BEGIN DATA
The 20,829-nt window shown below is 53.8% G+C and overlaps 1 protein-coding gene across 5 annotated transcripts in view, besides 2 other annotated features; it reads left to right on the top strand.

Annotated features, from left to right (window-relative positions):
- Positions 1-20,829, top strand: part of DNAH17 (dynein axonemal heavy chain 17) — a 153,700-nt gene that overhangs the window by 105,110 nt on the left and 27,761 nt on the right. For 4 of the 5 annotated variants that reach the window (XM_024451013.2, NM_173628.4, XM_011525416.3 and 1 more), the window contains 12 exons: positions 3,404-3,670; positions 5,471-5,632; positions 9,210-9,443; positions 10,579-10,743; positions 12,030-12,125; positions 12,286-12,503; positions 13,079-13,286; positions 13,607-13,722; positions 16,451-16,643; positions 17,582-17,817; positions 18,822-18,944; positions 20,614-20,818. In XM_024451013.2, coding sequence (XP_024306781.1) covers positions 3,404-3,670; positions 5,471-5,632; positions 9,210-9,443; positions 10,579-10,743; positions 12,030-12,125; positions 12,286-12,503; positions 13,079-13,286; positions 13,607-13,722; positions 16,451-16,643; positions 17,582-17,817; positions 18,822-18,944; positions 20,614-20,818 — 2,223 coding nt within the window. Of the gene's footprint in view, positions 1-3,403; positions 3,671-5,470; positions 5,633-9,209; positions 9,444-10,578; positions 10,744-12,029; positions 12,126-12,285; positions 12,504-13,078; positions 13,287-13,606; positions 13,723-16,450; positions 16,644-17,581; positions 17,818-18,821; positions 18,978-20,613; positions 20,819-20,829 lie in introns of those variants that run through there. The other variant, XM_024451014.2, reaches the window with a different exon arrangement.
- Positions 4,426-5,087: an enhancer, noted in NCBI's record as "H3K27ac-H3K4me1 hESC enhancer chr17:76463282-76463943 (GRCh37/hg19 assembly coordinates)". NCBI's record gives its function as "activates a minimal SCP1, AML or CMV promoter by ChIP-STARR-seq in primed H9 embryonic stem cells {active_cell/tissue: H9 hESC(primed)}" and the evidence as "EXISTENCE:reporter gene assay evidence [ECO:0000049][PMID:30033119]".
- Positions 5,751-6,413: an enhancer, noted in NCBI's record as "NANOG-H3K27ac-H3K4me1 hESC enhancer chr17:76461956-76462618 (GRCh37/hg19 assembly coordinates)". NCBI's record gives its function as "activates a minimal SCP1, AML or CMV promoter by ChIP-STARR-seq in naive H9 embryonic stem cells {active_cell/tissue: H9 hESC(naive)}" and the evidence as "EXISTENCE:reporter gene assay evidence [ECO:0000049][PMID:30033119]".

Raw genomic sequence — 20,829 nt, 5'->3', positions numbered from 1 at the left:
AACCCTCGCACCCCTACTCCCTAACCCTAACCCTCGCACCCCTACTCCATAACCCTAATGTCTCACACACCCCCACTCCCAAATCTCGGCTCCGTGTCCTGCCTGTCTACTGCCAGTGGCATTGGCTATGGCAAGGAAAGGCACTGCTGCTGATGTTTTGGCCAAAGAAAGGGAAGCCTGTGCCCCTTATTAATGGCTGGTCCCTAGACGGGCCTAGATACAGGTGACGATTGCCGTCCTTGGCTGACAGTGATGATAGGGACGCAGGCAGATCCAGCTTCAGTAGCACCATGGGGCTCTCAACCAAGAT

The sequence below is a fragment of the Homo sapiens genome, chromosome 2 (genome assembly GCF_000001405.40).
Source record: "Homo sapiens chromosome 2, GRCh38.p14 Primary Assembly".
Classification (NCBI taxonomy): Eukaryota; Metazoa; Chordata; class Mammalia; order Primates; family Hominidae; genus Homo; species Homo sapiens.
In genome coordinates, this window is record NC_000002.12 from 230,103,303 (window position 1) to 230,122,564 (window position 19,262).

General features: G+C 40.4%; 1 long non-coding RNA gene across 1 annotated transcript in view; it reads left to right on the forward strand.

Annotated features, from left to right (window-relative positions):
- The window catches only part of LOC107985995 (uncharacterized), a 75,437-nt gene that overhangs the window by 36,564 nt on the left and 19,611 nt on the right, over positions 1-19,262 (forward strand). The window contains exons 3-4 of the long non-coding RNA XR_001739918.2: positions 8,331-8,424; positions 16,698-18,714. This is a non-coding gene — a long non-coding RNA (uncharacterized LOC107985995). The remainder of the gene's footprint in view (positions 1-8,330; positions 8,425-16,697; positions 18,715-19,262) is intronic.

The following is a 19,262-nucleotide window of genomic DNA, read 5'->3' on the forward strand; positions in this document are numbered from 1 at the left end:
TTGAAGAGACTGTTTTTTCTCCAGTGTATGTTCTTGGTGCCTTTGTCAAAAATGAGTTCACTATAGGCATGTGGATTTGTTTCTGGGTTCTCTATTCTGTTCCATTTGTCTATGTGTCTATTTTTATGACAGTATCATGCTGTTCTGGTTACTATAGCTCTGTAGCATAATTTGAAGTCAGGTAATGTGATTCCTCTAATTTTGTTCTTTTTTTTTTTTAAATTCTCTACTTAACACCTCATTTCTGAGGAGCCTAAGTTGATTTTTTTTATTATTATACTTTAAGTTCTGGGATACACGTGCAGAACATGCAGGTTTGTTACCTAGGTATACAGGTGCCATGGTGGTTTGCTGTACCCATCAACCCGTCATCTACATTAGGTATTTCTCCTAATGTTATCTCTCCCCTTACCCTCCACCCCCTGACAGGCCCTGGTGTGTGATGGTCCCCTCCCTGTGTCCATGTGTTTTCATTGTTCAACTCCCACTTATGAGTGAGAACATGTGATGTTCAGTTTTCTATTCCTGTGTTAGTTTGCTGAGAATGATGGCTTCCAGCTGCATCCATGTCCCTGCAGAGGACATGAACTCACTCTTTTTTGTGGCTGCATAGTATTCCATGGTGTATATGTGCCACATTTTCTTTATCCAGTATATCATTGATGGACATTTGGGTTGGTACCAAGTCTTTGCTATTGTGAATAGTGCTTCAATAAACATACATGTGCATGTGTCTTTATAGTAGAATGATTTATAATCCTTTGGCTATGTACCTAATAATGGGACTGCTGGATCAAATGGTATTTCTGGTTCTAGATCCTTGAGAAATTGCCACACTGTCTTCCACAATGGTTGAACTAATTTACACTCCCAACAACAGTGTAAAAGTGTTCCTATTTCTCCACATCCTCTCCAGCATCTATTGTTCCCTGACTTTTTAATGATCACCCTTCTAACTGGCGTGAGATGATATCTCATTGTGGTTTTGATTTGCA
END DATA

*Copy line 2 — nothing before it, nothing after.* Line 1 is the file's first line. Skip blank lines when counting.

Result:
Annotated features, from left to right (window-relative positions):